Apple includes a EULA with iTunes and QuickTime that’s even more restrictive, forbidding the use of their software in any WMD program — nuclear, chemical, biological. Nazis.

Mozilla Patches Part Two: Huh

March 26, 2008

Mozilla fixes 10 Firefox flaws, half seen as ‘critical’:

Mozilla also patched potential identity leaks, spoofing bugs and cross-site scripting vulnerabilities in But the fix that caught Storms’ eye was detailed by 2008-18, a fix for LiveConnect, a feature that harks back to Firefox’s predecessor, Netscape Navigator. LiveConnect lets Java applets call a Web page’s embedded JavaScript, or JavaScript access the Java runtime libraries, and it is used by both Firefox and Apple Inc.’s Safari 3 browser.

“Sun has updated the Java Runtime Environment with a fix for this problem. Mozilla has also added a fix to LiveConnect to protect users who don’t have the latest version of Java,” Mozilla said in the advisory.

“Here we have Firefox putting out a mitigation step for a bug in Java,” said Storms. “It’s a welcome addition when one vendor can help out another.”

All 10 vulnerabilities were also patched by the SeaMonkey Project, a separate open-source initiative that develops a multifunction browser suite.

The Thunderbird e-mail client, meanwhile, is affected by the five critical flaws listed in 2008-14 and 2008-15. “Thunderbird shares the browser engine with Firefox and could be vulnerable if JavaScript were to be enabled in mail,” read the first of the two bulletins. “This is not the default setting, and we strongly discourage users from running JavaScript in mail.”

A release date for Thunderbird to fix the flaws has not been set. According to David Ascher, the head of Mozilla Messaging, the e-mailer’s update will follow Firefox’s by “several weeks.” In a post to his blog last week, Ascher cited several reasons why a simultaneous release of Thunderbird and Firefox updates was impossible. “Some of those resource contentions are due to not enough automation for the Thunderbird release process, and some of it is the consequence of not enough people with the right training,” he said.

Ascher defended the lag by noting that while JavaScript is turned on by default in Firefox, it is not in Thunderbird. “We could delay releasing Firefox until Thunderbird was ready, in the interest of mitigating the risk of someone using knowledge from the Firefox release to try and attack Thunderbird users,” said Ascher. “But that would mean leaving over 150 million users vulnerable. So, applying the correct math, we release Firefox security updates as soon as possible, and Thunderbird security updates as soon as possible.”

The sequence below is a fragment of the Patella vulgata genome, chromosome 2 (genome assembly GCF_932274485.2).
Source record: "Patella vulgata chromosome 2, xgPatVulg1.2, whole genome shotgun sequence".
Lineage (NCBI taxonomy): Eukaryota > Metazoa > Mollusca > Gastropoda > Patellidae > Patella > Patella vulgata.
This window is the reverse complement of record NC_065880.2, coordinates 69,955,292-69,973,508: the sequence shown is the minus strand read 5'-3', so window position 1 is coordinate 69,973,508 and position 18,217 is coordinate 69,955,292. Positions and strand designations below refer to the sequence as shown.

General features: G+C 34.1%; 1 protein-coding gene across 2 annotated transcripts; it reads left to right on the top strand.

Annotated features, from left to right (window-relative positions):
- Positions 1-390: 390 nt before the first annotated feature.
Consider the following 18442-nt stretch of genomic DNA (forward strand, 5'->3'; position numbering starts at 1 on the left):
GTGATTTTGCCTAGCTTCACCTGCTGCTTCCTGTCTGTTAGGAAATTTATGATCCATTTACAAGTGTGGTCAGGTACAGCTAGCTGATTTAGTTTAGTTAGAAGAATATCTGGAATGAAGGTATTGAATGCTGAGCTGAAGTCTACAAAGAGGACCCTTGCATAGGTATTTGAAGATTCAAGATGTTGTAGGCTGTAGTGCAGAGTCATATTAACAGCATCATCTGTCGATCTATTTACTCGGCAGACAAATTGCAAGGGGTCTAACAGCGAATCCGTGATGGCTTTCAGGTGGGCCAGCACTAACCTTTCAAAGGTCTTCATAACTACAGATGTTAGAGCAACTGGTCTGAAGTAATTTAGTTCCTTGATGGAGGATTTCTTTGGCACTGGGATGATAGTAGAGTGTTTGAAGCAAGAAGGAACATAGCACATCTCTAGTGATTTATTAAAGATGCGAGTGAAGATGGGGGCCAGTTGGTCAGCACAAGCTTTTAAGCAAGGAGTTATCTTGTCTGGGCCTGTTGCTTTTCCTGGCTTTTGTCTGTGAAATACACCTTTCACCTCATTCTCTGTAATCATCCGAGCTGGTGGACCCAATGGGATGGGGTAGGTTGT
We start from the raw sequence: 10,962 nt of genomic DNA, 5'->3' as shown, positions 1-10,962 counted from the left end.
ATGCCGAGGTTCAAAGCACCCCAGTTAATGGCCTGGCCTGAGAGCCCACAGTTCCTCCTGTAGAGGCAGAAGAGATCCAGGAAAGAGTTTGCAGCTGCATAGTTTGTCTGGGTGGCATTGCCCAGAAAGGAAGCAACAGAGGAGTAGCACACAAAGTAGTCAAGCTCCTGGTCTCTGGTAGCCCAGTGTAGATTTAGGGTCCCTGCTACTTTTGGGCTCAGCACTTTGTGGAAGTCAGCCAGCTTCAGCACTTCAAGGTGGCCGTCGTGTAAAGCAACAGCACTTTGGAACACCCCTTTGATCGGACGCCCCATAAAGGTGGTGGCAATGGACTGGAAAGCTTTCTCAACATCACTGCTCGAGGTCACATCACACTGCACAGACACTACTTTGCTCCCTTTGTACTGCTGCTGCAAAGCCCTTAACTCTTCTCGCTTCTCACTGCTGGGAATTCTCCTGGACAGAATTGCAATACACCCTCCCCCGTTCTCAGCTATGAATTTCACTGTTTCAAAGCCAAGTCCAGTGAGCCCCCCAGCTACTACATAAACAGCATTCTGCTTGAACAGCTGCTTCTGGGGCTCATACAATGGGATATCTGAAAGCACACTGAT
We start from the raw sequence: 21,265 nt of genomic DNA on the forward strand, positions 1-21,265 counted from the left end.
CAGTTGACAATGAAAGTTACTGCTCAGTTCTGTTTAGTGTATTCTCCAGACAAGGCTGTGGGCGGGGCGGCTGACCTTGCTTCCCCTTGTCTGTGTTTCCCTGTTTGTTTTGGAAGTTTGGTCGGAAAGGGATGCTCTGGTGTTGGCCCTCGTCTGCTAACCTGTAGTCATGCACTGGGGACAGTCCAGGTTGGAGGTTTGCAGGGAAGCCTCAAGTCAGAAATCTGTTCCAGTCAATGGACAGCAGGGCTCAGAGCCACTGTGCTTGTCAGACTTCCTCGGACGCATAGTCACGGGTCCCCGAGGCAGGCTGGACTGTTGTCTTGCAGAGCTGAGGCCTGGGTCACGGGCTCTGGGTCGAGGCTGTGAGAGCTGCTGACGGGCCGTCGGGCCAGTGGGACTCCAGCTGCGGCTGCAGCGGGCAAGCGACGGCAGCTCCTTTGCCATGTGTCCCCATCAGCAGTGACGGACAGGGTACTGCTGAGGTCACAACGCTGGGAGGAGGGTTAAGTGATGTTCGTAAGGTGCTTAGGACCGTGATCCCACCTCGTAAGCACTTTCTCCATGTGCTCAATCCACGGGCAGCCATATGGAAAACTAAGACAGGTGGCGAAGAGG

Nice that the Firefox people can help cover Sun’s asses but not Thunderbird’s.

Firefox 3 Initial Impressions – VectorLinux Site Hacked

March 21, 2008

I read an article that the Mozilla folks are so proud of Firefox 3 beta 4 that they’re encouraging it for average users. So I decided I would give it a spin.

I downloaded the tarball and set it up in /opt. From a console, I opened it up. I got the first box asking if I wanted to import my bookmarks and settings from Seamonkey (which was installed by default in Vector, and which I manually upgraded rather than using their package because I didn’t want to slow my computer down with all the slick Vector imagery — an issue which I’ll address soon). I did. It then announced my settings were brought over and asked if I wanted the Mozilla search page or my existing home page. I selected my home page.

Then the fun began. Some Arabic writing appeared on the window title bar. And in the tab. My first concern was that I had downloaded an Arabic version instead of the American English one. Looked at it. Umm, nope. Got the right one.

Vector apparently opens to their website when browsers are fired up the first time. That’s another peeve of mine — when someone insists on including configurations that direct me to their sites (you think six links to different parts of the site aren’t enough? am I really important enough to count me when I run seamonkey and firefox the first time?). In the process I found out their site’s been hacked.

This is a later shot when I realized what was going on (and I left open a tab when checking on this to make sure the file I downloaded didn’t have any known issues). But you get the point.

When I realized what was going on, I decided to open the site in dillo and that’s when I found out the criminal did a bit more. Dillo displayed it, Firefox resulted in a 404.

Anyway, hitting a hacked site because the distro I’m using includes a hit to that page in the default install even if I don’t use their packaging has given me a more negative impression of Vector than Firefox. I’m sure others who are using Vector for the first time this evening have the same impression — maybe worse.

I haven’t had time to weigh how much better Firefox 3 behaves with respect to memory, nor have I had time to delve into any new features. So far I see a familiar interface that handles things identically to earlier versions. I’ll have more time this weekend to try it out.